Wednesday, July 21, 2010


The preservation of photos and memorabilia has been around for a while. Possibly forever. Heck, ever heard of a little thing called cave drawings? Is it possible that these scribbles and stick figures were not simply an opportunity for the species to document their ways of survival, but merely the earliest way for Ugg to illustrate that the mammoth that he and his wife had downed for the family meal was bigger than their neighbors in the adjacent cave? Perhaps that saber-toothed tiger was the earliest example of a "pinata" in the birthday world? Tools, smools. Those little pictographs are just the world's earliest scrapbooks.

I mentioned before that I was looking for a project to keep me busy while the boys are away frolicking in the New England summer. You know - idle hands = devil's workshop and all. I thought I would go through some bazillion electronic photos and put on my organization hat. I did. I went through those bazillion images and then got another great idea - let's put them in to scrapbooks. Let me say this - scrapbooking is not for the faint of heart - or the cheap of wallet.

First, creativity - - at least as it relates to putting images on 12 x 12 pages and embellishing them with cute paper, ribbons, stickers and more little pieces and types of bling and cute - - appears not to be my long suit. I bought a book to help me. I looked at 7,322 possible "page layouts" and I still don't get it. I got the photos. I got the motivation. I don't got the "scrapbook gene."

How do you decide what embellishments to buy? Do you just wander around the aisles at Michael's until inspiration hits? Cause I'll say this much - if that's the case - I'm just gonna have to move in there permanently. It is no mystery to me any more why some of the folks I know who scrapbook for fun have bins and bins filled with tiny little bits of ornamentation, stickers, rub-on or stick-on or paste-on alphabets, ribbon, colored paper and a whole lotta more whatnot. It's because you need it. Or you think you need it.

I mean there you are with your cute little photos of your darling little boy celebrating his 3rd birthday at his choo-choo themed party - and it strikes you that what you NEED is a wee tiny little cardboard who-zi-what-zi of a steam engine to make your frickin page complete. At least that's what the book says. You can't just put pictures on a page - you need to EMBELLISH. You need to NARRATE. You need to use 7 types of paper, a razor blade and some blood to make it the most AMAZING page ever. Shit.

I've been to Michael's twice over the past two days. Thought I had gotten enough bits and bobs to make a decent showing of a couple of pages. I was wrong. Dreadfully, completely, entirely wrong. I will go back again today. I should have leafed through my new "how to" book a little more carefully when I was there before. Since then I have reviewed some of the suggested page payouts. There's not a single one where the list of "supplies" is less than 4 items. Many have an entire paragraph devoted to the myriad of patterned paper, letter stamps, loop brads, letter stickers, chipboard cutouts, ribbon, hole punches, curvy scissors and calligraphy pens necessary to achieve the "look" - dang -

In the end, I am either going to have to revise my plans for my CMR so that I can go WILD in the scrapbook store - or I'm going to have to embrace my inner scrapbook minimalist. The minimalist falls somewhere between the person that either throws all their photos in to a cardboard box for future rifling or puts them in those photo albums with the sticky film that never really sticks back after you've unstuck it - and the person blessed with the trifecta of world class memory making 1) the creativity, 2) the space, 3) the money to buy a whole bunch 'o chipboardy stuff and glitter.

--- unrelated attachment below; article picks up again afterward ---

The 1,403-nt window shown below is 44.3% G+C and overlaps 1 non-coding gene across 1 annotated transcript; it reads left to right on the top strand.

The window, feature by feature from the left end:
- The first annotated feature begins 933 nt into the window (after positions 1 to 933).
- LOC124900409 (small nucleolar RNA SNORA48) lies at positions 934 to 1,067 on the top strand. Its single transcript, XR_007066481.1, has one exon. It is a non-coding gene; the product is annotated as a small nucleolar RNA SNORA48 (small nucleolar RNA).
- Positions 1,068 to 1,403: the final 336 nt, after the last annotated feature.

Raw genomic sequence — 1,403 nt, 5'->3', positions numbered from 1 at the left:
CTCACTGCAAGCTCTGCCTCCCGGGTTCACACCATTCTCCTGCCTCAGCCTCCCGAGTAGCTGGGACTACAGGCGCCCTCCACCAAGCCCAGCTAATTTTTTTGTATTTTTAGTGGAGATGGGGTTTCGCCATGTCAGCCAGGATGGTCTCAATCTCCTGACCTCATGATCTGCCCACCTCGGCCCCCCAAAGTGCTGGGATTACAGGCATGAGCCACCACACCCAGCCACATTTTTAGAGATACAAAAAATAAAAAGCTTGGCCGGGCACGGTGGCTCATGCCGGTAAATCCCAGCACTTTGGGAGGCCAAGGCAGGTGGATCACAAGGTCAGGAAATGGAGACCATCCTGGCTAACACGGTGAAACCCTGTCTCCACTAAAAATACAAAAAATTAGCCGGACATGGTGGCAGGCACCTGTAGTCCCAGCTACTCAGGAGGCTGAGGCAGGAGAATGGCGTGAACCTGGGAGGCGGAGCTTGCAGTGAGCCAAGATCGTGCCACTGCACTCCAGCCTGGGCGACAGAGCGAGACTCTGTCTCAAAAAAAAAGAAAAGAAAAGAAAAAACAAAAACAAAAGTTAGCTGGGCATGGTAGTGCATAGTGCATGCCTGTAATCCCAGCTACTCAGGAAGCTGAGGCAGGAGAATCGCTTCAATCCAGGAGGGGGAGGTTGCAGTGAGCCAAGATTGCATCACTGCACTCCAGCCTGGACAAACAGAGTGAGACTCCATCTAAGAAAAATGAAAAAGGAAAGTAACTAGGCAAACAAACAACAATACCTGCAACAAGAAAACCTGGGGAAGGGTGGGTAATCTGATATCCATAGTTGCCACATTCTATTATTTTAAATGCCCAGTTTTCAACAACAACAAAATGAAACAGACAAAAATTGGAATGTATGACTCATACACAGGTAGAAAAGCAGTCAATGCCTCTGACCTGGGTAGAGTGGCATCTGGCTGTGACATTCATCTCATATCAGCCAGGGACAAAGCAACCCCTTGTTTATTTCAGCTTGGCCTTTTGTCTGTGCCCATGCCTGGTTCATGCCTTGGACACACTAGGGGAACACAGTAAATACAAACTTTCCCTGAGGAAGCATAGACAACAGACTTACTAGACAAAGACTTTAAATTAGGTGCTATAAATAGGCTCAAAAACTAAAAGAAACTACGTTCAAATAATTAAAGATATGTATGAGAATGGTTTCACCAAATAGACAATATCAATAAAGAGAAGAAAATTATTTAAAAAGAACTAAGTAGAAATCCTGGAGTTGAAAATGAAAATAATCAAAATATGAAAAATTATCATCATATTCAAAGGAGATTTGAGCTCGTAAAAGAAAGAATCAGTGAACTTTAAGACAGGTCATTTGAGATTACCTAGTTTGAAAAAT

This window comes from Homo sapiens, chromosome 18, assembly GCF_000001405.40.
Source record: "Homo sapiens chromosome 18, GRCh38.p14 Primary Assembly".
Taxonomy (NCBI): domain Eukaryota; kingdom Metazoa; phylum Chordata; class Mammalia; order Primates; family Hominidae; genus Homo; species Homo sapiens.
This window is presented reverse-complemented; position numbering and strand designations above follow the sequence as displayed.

I have also considered the electronic method - yes, Virginia - you can "scrapbook" electronically. All those little delectable morsels of patterned papers, buttons and vellum inspirational quotes are there for the cyber-world of scrapbooking. But, for now I'm thinking that that's a little bit of a cop out. And, I can hardly get my way in and out of Adobe Photoshop - so maybe that's not the best alternative.

Maybe I'm just being unrealistic given my current skill set. I have assembled a total of about 10 pages in all of my scrapbooking career. And while that pursuit has spanned more than a decade - I haven't logged too awfully many hours on my memorabilia time card. Could it be that you have to sort of do it for a while and get some experience? Could it be that once you have amassed bins and bins of stuff - your imagination will be sparked? Or is it that once you have aggregated a heap of stuff you gotta use it so you put loads of stuff on a single page which ultimately achieves the eye-popping-beyond-remarkable page?

Whatever. At some point in the next four weeks I am gonna get me some pages done. I am going to be inspired. I am going to learn "new techniques that will help me create my own illustrative biography" (yes, that's from my book). I am going to get a credit card at Michaels. The scrapbooking glass is half-full. I can do this. Or not.


Jana said...

First of all, LOVE the family picture! So fun to see your parents ...

My suggestion on the scrapbook thing? If it's overwhelming you? Take the stress out of it and embrace your inner minimalist! Some of the nicest books pick a neutral color scheme to use throughout and simply do a title and a journaling block with the photos. The focus is on the photos and story. You can make progress quickly, without the anxiety and preserve those memories. Just my two cents...

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